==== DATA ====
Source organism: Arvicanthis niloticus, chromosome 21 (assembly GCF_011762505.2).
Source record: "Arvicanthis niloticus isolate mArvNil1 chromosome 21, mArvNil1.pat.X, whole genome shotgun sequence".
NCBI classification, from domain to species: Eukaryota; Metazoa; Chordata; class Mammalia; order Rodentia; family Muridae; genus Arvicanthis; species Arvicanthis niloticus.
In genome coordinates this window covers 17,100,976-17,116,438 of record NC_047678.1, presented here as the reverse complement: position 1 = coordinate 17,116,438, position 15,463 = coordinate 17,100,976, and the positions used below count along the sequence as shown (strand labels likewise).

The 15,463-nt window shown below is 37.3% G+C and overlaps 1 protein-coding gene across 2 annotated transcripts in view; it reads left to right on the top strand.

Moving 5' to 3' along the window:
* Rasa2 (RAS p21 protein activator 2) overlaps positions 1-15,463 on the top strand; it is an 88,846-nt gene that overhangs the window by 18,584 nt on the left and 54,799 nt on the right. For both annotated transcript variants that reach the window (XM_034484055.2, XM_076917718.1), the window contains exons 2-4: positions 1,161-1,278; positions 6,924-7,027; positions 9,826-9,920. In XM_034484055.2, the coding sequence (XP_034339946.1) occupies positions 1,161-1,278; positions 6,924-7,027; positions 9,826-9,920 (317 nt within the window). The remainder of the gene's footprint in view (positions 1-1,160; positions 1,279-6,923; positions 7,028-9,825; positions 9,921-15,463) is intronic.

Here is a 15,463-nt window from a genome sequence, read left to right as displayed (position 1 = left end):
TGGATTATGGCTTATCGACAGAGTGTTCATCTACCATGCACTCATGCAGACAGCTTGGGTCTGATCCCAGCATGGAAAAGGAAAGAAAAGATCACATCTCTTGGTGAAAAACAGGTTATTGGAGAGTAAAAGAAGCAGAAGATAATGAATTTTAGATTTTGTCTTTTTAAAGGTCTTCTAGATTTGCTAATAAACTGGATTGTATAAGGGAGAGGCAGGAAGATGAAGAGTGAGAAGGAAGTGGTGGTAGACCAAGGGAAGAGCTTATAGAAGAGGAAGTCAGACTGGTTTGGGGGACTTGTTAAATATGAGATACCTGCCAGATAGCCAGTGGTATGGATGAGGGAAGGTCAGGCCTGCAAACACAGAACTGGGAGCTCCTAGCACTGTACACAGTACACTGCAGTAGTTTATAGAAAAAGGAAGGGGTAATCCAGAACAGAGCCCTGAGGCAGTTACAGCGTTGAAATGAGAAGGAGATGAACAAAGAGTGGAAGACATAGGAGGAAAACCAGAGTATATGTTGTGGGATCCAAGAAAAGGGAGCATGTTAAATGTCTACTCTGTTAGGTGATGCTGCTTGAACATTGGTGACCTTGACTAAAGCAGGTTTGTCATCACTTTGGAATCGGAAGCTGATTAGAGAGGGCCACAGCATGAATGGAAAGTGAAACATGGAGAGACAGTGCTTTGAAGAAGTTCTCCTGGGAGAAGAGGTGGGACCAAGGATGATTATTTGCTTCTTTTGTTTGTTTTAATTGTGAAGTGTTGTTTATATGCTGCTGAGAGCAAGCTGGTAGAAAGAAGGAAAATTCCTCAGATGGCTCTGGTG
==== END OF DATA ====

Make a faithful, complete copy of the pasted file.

Source organism: Arvicanthis niloticus, chromosome 21 (assembly GCF_011762505.2).
Source record: "Arvicanthis niloticus isolate mArvNil1 chromosome 21, mArvNil1.pat.X, whole genome shotgun sequence".
NCBI classification, from domain to species: Eukaryota; Metazoa; Chordata; class Mammalia; order Rodentia; family Muridae; genus Arvicanthis; species Arvicanthis niloticus.
In genome coordinates this window covers 17,100,976-17,116,438 of record NC_047678.1, presented here as the reverse complement: position 1 = coordinate 17,116,438, position 15,463 = coordinate 17,100,976, and the positions used below count along the sequence as shown (strand labels likewise).

The 15,463-nt window shown below is 37.3% G+C and overlaps 1 protein-coding gene across 2 annotated transcripts in view; it reads left to right on the top strand.

Moving 5' to 3' along the window:
* Rasa2 (RAS p21 protein activator 2) overlaps positions 1-15,463 on the top strand; it is an 88,846-nt gene that overhangs the window by 18,584 nt on the left and 54,799 nt on the right. For both annotated transcript variants that reach the window (XM_034484055.2, XM_076917718.1), the window contains exons 2-4: positions 1,161-1,278; positions 6,924-7,027; positions 9,826-9,920. In XM_034484055.2, the coding sequence (XP_034339946.1) occupies positions 1,161-1,278; positions 6,924-7,027; positions 9,826-9,920 (317 nt within the window). The remainder of the gene's footprint in view (positions 1-1,160; positions 1,279-6,923; positions 7,028-9,825; positions 9,921-15,463) is intronic.

Here is a 15,463-nt window from a genome sequence, read left to right as displayed (position 1 = left end):
TGGATTATGGCTTATCGACAGAGTGTTCATCTACCATGCACTCATGCAGACAGCTTGGGTCTGATCCCAGCATGGAAAAGGAAAGAAAAGATCACATCTCTTGGTGAAAAACAGGTTATTGGAGAGTAAAAGAAGCAGAAGATAATGAATTTTAGATTTTGTCTTTTTAAAGGTCTTCTAGATTTGCTAATAAACTGGATTGTATAAGGGAGAGGCAGGAAGATGAAGAGTGAGAAGGAAGTGGTGGTAGACCAAGGGAAGAGCTTATAGAAGAGGAAGTCAGACTGGTTTGGGGGACTTGTTAAATATGAGATACCTGCCAGATAGCCAGTGGTATGGATGAGGGAAGGTCAGGCCTGCAAACACAGAACTGGGAGCTCCTAGCACTGTACACAGTACACTGCAGTAGTTTATAGAAAAAGGAAGGGGTAATCCAGAACAGAGCCCTGAGGCAGTTACAGCGTTGAAATGAGAAGGAGATGAACAAAGAGTGGAAGACATAGGAGGAAAACCAGAGTATATGTTGTGGGATCCAAGAAAAGGGAGCATGTTAAATGTCTACTCTGTTAGGTGATGCTGCTTGAACATTGGTGACCTTGACTAAAGCAGGTTTGTCATCACTTTGGAATCGGAAGCTGATTAGAGAGGGCCACAGCATGAATGGAAAGTGAAACATGGAGAGACAGTGCTTTGAAGAAGTTCTCCTGGGAGAAGAGGTGGGACCAAGGATGATTATTTGCTTCTTTTGTTTGTTTTAATTGTGAAGTGTTGTTTATATGCTGCTGAGAGCAAGCTGGTAGAAAGAAGGAAAATTCCTCAGATGGCTCTGGTG